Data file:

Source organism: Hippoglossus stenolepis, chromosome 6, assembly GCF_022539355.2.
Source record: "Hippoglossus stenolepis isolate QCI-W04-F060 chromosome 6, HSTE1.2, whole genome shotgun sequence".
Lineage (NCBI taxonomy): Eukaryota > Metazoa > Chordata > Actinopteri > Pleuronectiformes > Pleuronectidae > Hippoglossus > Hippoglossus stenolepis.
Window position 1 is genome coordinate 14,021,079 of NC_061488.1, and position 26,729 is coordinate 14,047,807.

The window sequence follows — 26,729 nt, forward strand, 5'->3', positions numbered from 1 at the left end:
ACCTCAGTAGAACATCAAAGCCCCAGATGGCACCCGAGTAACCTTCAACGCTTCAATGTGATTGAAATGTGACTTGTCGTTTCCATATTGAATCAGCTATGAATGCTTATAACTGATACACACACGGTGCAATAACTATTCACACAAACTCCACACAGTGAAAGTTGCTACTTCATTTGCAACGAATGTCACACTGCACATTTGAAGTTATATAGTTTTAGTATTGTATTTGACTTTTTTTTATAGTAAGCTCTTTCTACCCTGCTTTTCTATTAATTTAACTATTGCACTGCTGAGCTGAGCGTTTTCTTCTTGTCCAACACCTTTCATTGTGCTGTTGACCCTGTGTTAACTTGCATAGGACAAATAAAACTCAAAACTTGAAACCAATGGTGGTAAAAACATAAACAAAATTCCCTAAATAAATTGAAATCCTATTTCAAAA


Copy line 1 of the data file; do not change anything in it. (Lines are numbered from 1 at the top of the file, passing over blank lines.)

Source organism: Hippoglossus stenolepis, chromosome 6, assembly GCF_022539355.2.